Let's take our standard paperclip maximizer General AI and attempt to obtain precisely one million paper clips, over course of a year, without destroying the universe in the process.

Most maximization directives make the process run-away. As cheaply as possible will crash world economy. As good clips as possible will turn the universe into super-synthesizer that assembles atom-perfect paperclips. Adding a deadline on these maximization processes will probably result in terrorizing the staff into readjusting the deadline, or invention of time travel (after consuming the solar system to invent it.) Minimizing resource usage would likely result in closure of all industry world-wide. You know, the standard horror scenarios.

What about the directive of minimizing AI's influence on the world while completing the task? Would it be safe, or can you spot a runaway scenario where it could result in dire effects?

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    $\begingroup$ it would also be quite diminishing the potential power of AI $\endgroup$ Commented Jan 27, 2018 at 20:00
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    $\begingroup$ @k.c.sayz'k.csayz': The problem is the consequences for it going runaway are way worse than any loss of performance. $\endgroup$
    – SF.
    Commented Jan 27, 2018 at 21:27
  • $\begingroup$ i added an answer that is a response to the above $\endgroup$ Commented Jan 28, 2018 at 0:42
  • $\begingroup$ Hannu Rajaniemi wrote an interesting story on this subject, called "Deus Ex Homine" re: benevolent superintelligences, described as recursively self-optimizing algorithms. In this story, the superintelligences continually improve and fix things, but are ungovernable and run wild. It's an interesting take because it looks at the scenario from the opposite angle (i.e. not superintelligence that want to destroy humanity, but improve it. :) $\endgroup$
    – DukeZhou
    Commented Jan 28, 2018 at 22:22

4 Answers 4


I like mindrime's answer as it identifies fundamental, applicable notions. I'll attempt another short answer from a Game Theory perspective.

Game Theory was founded in the minimax principle. Specifically, maximizing benefit while minimizing potential downside in a condition of uncertainty.

Minimax works very well in contexts with easily definable parameters, such as combinatorial games and procedural optimization, but it gets more tricky in real-world scenarios where too many parameters may be present, resulting in a combinatorial explosion.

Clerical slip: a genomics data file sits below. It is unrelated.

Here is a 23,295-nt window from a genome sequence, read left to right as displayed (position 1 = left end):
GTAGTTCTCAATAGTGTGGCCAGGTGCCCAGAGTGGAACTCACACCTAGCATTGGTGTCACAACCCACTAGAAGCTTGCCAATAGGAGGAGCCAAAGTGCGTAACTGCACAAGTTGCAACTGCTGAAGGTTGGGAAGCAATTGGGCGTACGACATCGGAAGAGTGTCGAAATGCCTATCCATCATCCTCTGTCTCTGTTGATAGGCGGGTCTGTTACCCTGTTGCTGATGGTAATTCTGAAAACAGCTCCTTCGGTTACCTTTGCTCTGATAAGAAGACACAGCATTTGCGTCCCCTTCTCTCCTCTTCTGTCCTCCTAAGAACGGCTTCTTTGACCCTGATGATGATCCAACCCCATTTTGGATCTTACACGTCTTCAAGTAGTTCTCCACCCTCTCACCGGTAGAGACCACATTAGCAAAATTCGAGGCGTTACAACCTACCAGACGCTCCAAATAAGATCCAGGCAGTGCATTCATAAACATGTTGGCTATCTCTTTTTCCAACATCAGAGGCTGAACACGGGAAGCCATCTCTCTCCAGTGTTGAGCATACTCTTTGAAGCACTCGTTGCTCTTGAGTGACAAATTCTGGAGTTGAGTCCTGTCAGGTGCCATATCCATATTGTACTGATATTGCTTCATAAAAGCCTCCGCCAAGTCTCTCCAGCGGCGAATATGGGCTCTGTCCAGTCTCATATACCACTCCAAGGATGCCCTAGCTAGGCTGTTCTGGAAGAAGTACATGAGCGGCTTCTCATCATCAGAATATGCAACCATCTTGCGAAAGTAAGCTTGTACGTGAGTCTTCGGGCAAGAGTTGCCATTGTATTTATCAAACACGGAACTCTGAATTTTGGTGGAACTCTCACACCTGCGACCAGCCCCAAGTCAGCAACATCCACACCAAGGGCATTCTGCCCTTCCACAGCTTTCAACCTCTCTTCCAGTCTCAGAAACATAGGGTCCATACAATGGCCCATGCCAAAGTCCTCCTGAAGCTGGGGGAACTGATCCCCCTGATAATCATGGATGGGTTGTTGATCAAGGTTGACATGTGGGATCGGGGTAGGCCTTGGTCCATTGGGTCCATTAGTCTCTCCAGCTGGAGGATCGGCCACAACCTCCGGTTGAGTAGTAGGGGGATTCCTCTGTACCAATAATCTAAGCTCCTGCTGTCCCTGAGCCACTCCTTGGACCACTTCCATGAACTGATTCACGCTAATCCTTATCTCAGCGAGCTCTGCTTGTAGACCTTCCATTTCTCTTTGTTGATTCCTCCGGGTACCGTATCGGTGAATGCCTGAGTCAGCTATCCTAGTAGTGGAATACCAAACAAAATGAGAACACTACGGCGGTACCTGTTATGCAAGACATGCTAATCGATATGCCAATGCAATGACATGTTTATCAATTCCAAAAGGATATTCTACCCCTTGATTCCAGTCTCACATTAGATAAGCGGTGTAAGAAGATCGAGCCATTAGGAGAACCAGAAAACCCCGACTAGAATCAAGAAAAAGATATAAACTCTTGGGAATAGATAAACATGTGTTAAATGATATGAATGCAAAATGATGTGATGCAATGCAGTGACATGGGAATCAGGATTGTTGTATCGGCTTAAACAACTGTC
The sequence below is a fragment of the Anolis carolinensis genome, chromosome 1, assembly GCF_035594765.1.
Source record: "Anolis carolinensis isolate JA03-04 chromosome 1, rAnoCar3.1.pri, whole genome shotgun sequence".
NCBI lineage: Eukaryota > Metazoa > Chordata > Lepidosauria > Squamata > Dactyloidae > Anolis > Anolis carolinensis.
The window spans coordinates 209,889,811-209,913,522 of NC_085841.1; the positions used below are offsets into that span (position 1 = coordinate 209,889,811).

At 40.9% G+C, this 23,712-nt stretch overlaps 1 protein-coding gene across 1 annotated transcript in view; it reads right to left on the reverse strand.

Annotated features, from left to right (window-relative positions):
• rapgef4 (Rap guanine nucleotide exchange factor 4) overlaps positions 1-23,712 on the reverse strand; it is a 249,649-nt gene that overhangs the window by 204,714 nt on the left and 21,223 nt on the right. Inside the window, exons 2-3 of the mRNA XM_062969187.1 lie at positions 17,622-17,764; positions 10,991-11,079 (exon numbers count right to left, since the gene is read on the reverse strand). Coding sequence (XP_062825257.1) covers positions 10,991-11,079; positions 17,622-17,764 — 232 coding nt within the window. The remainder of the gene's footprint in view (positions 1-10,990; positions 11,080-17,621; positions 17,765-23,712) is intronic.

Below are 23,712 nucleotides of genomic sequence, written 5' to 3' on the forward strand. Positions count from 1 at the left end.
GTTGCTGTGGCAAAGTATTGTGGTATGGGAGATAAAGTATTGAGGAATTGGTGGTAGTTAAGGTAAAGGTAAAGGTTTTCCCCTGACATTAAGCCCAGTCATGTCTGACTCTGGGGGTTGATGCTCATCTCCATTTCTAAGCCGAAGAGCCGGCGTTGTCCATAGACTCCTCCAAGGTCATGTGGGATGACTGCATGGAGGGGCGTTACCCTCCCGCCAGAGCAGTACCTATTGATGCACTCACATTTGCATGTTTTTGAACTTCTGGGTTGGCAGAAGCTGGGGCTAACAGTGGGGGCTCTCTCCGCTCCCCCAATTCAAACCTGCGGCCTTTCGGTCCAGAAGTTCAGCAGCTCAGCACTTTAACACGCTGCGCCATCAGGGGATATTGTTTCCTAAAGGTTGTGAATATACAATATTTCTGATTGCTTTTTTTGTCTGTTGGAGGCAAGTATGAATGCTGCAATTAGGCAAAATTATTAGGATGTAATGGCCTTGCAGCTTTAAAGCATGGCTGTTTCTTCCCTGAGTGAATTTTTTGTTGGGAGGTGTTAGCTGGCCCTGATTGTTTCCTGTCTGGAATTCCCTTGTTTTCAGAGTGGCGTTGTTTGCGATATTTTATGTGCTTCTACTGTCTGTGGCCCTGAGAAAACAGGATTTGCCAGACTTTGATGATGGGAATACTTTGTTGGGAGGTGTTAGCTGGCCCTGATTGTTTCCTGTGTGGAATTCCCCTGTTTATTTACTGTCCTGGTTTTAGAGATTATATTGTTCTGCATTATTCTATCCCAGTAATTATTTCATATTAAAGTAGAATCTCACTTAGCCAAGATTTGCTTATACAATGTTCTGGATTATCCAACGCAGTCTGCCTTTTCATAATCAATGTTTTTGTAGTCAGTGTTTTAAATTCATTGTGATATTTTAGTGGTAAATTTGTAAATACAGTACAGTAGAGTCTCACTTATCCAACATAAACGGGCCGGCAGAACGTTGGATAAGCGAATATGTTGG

Another issue regarding real-world applications arises from the symbol grounding problem. In the paper clip scenario, the benefit sought (the goal) is clearly definable, and can be expressed mathematically. By contrast, the downsides to be avoided are more difficult to define: "Don't destroy the world", "Don't use up resources to a degree that humans suffer", "Don't harm the environment" all rely on language. This is to say they rely on terms that, at present, constitute symbols that cannot be grounded. Thus there is room for misinterpretation that may yield unintended consequences.

"Minimizing impact on the system" (minimizing influence in the world) would be the goal, but how do you guarantee an automata has a clear understanding of what this entails in every possible scenario?


Telling the system "minimize your interference with the world" while also telling it to "maximize paperclip production" or whatever is interesting on at least one level, and that is this: how exactly does the system quantify "interference in the world"? That seems like an ill-defined notion offhand. But if you could quantify it, then it just becomes one more variable in an optimization problem which is a straightforward notion.

Detecting a runaway process in general is an interesting concept. I am not an expert, but I am betting there is some material in the cybernetics / control theory literature on this topic. It might be as simple as watching some rate-of-change (paper-clips produced per day?) and take the first and second derivatives and look for sharp changes in acceleration or jerk. Other algorithms from the world of anomaly detection might also be applicable.


From the AI in a box literature, it is argued that even just a text interface with the rest of the world is sufficient for an AI to gain total control.

Or, consider the literature regarding phase state changes / dynamical systems / control theory. I don't know if there is a source that directly argues for this, but its imaginable that since societal systems are so interconnected, a few controllable free parameters of a system might be sufficient to strongly influence the system as a whole.

So no, restricting influence is not a sufficient guarantee of reducing AI risk. A common saying is that if we know the goal of some AI, we can't predict /how/ the AI would achieve some goal since we aren't smart enough, but we can predict the eventual outcome (its success).


Here you make the wrong assumption that AI will have only one goal at a time. But the same as humans it will have to have in mind many goals all the time it should follow and watch out that newly assigned goal dont conflict with its existing goals.

Your proposition to give ai the goal "minimize impact on world" is simplistic as it would be harmful in some situations.


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